• ATL recommends that you should be given a proper job description that outlines your particular role and duties, as this helps to clarify your role and define your workload.

Working hours and workload

The main provisions on workload are as follows.

Reasonableness: the teacher should carry out duties "under the reasonable direction of the principal". The concept of what is 'reasonable' underpins the Jordanstown Agreement.

Main duties: the agreement sets out general duties, including teaching, assessment, performance review, training and development, maintaining discipline, staff meetings, undertaking and organising cover, public examinations, management, administration and other duties.

Working time: the main provisions are as follows:

  • teachers should be available for work on 195 days in any year (ie from 31 July)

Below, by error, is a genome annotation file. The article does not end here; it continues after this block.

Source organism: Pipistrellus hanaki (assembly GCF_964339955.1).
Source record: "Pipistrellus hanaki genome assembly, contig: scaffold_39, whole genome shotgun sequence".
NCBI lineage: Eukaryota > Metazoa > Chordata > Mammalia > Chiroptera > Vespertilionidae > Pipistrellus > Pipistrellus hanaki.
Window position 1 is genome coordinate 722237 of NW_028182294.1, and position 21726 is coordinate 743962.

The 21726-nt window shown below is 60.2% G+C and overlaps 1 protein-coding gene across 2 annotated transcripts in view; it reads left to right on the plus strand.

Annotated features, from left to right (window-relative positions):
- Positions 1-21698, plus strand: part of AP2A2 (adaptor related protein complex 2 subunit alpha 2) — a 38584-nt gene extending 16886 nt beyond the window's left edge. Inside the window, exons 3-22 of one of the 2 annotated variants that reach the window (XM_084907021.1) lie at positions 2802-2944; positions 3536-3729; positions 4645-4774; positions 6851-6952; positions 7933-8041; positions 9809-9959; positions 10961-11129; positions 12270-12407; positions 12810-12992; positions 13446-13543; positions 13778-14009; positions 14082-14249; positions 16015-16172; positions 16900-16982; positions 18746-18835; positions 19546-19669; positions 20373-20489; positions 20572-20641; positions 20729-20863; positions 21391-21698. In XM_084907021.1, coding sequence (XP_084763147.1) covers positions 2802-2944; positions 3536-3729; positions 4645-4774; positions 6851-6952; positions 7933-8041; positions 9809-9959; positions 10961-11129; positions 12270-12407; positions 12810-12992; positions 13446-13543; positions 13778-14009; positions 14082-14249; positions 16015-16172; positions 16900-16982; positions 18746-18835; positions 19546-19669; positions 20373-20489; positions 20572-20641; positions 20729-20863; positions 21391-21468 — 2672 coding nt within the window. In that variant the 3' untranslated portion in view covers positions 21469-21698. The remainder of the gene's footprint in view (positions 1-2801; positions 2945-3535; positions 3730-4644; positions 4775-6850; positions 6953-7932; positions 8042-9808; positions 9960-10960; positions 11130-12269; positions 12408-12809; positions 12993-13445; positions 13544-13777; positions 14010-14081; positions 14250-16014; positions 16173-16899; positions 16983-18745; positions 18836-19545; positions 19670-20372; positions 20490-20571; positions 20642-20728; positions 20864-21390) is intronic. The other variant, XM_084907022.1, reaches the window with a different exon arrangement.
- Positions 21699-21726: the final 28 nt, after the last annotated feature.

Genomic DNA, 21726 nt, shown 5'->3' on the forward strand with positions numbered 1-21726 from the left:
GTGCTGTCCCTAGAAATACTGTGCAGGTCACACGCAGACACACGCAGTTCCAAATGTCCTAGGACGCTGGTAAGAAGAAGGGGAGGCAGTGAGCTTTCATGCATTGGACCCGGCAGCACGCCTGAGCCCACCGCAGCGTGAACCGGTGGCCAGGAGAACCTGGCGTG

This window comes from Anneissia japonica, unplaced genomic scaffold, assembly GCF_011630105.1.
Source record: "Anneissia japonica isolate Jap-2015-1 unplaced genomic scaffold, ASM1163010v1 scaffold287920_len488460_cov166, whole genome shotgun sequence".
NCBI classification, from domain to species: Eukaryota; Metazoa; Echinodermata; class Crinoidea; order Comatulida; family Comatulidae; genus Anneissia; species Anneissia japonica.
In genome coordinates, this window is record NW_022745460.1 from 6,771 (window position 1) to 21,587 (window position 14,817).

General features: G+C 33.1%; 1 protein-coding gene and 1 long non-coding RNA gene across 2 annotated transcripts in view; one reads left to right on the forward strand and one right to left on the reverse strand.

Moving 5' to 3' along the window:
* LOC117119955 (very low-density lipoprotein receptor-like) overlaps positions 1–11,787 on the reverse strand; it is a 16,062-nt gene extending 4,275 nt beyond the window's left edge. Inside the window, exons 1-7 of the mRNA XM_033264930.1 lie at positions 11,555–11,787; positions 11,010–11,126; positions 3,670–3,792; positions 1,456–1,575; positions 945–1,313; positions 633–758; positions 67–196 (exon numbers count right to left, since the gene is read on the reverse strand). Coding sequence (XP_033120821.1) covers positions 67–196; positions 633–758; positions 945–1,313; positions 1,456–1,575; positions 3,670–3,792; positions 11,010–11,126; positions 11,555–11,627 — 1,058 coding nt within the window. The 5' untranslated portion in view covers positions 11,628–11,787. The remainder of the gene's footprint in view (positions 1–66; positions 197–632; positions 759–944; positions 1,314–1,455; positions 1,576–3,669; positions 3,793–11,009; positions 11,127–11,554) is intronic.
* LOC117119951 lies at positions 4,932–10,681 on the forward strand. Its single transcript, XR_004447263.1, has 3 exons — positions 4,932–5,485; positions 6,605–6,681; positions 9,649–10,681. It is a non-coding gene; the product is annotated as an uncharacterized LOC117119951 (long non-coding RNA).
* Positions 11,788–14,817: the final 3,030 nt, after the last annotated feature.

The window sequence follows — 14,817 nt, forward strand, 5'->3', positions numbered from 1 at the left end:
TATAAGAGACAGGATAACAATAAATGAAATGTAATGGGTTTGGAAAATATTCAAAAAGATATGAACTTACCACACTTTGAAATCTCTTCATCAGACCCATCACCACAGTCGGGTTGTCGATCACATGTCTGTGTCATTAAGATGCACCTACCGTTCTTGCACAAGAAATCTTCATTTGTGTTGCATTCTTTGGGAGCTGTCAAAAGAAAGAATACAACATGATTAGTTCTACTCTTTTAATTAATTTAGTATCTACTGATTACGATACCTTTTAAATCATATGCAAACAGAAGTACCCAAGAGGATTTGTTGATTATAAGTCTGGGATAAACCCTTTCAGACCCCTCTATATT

• not more than 190 days should involve teaching children
  • teachers should be available to perform for 1265 hours in any year (excluding time spent off school premises in preparing and marking lessons or time spent travelling to and from work)
  • there should be no more than 25 hours a week direct teaching in primary schools
  • there should be no more than 23.5 hours a week direct teaching in any week in secondary schools
  • teachers are not required to do midday supervision (unless employed under a separate contract)